Twenty years after the fall of the Berlin Wall and the end of the Cold war, when the world jointly commemorated the anniversary of freedom, liberty and democracy, it seems like we still have a long way to go before the walls of our time are in the past.
In the age of globalization, liberal ideas, and prosperity, the scourge of modernity
bites harder than ever. There is some sad irony in a world where technological advance and liberal democracies coexist with global inequalities, poverty, and misery. One cannot help but wonder how is it possible that polarized realities as these could be fitted into the
same political and social continuum. The inevitable paradox of our time is that the fall of one wall did not prevent the clash of ideologies, which are so intrinsically bound to modernity and did not erase the old time historic stereotypes. The paradox of our time is that with the struggle for universal values, cleavages get deeper and the differences – more oscillating.
In a multipolar, globalizing world, the orientalisms, to borrow the term from Said, are stronger and more captivating than ever before. The ideological struggle may not belong to the US and USSR anymore, but it has been transferred to a different, more dangerous level – between Western democracies and radical Islam, rich and poor, developing and developed countries, stronger and weaker ethnicities. These are dangerous, deep, scarring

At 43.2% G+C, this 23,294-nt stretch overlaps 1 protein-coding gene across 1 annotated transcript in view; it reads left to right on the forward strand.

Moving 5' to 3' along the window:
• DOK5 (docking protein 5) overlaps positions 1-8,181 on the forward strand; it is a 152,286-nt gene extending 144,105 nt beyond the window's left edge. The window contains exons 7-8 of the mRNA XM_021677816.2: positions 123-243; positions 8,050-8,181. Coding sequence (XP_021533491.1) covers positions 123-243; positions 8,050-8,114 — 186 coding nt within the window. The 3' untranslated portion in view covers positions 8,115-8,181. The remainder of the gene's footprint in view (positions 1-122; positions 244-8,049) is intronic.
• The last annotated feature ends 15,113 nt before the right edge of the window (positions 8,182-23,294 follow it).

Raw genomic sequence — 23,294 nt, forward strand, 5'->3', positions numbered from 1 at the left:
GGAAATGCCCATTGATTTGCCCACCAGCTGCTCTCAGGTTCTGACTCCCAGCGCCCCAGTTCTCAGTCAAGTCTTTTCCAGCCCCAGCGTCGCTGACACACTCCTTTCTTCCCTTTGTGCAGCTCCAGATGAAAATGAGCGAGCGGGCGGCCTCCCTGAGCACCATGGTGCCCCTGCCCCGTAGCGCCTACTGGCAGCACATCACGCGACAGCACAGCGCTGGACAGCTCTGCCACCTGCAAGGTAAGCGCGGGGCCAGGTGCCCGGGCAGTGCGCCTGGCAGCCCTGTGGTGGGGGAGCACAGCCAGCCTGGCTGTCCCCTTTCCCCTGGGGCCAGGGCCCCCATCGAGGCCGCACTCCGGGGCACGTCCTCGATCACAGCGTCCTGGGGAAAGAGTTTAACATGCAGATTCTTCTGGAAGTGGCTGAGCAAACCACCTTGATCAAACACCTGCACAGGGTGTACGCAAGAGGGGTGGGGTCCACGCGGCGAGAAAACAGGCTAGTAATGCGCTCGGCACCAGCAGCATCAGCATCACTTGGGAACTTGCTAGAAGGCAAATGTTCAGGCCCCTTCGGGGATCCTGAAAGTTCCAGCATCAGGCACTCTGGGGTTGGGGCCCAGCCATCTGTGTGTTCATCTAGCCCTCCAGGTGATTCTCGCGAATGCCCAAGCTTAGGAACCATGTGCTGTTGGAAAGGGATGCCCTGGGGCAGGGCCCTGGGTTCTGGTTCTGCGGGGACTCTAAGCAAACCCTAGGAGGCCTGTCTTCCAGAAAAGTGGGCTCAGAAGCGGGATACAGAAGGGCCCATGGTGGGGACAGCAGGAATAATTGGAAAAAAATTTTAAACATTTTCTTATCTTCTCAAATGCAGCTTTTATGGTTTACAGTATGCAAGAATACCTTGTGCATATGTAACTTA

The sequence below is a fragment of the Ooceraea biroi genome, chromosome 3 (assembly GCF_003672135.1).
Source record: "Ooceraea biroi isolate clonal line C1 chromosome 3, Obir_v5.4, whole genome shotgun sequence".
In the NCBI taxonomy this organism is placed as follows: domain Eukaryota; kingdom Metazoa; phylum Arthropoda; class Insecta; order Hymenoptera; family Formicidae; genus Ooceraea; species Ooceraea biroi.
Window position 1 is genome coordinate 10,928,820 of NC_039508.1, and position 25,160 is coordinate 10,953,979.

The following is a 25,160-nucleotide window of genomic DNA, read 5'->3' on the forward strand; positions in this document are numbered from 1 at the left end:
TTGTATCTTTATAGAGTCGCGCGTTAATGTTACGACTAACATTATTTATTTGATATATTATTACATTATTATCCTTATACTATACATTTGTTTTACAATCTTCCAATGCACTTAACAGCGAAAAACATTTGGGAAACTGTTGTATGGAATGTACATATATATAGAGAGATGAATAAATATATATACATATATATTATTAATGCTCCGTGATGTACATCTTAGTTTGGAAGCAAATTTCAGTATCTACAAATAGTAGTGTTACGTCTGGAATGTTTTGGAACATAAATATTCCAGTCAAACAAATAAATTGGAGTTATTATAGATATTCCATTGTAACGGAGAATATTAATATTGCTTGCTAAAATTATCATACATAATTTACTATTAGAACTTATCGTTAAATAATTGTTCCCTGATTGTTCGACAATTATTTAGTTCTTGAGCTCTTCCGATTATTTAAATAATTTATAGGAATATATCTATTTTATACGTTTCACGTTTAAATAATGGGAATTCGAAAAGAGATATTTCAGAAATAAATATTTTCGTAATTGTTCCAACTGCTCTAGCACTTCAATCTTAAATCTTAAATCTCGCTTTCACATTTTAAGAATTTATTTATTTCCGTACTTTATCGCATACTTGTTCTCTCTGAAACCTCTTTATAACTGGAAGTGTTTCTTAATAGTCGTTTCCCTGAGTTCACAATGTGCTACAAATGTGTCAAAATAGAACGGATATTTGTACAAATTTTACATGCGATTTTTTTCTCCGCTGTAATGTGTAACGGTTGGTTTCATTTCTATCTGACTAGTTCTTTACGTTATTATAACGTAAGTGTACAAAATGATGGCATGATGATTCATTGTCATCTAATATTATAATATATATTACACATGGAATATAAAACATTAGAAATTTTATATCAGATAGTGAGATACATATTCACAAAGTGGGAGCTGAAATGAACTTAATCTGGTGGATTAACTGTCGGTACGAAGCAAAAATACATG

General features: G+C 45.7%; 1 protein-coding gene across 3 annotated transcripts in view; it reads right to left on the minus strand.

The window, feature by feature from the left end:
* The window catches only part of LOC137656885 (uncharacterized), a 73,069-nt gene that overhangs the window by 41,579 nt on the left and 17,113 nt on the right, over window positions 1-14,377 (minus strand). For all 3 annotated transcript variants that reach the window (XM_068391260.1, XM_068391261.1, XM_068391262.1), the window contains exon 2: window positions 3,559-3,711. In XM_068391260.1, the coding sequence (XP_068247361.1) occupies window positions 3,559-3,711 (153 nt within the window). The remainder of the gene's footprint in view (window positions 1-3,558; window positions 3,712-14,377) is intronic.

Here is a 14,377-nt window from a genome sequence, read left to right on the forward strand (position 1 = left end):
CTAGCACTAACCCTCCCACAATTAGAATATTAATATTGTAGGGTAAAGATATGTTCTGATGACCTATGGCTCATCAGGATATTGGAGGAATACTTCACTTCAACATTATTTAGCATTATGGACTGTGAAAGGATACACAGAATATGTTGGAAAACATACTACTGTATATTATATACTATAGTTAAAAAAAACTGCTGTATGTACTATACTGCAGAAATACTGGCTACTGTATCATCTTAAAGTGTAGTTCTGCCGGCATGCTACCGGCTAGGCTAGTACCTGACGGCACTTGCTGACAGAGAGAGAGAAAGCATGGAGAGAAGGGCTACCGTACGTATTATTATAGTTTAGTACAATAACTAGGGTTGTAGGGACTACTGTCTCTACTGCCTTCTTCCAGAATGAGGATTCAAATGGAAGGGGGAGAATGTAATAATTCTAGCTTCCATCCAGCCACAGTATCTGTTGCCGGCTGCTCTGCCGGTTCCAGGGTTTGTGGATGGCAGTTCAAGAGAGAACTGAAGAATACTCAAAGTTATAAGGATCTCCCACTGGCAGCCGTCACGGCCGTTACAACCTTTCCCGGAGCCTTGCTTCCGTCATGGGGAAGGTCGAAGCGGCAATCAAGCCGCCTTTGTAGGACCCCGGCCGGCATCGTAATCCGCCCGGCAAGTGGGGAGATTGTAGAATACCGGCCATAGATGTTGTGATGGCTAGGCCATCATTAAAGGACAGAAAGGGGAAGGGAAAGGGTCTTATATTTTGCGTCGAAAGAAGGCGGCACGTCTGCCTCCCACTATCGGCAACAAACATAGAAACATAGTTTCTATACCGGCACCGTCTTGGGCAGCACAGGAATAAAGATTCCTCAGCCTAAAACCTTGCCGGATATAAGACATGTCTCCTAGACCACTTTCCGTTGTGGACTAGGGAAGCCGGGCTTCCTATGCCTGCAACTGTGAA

cleavages, whose cunning intricacy is so disturbingly different from the convenient bipolar world of the Cold War. Two decades after the fall of the Wall, which divided the world for almost half a century, humanity faces challenges greater than ever – global diseases,
poverty, and striking inequalities. The old Cold War confrontations were replaced by new ones, stronger ones, more crippling ones – modern wars, global terrorism, the resurgence of the extreme right neo-fascist doctrines, cleverly disguised under political jargon.
Twenty years after totalitarianism was swept away and democracy resurrected, the international community has to bridge more than one civilizational gap, it has more than one society to repair, it has more than one dream to fulfil. In its quest for universality and
prosperity, the international community should not forget that globalization is a very uneven process, which benefits the strong countries and deprives the weaker ones, thus fostering global interdependence and a self-perpetuating abyss between the haves and have-nots. Twenty years after the end of the Cold War, there are many more wars to be waged and many more battles to be won – the most important one is for world equality in the age of liberalism.
(c) 2009 G D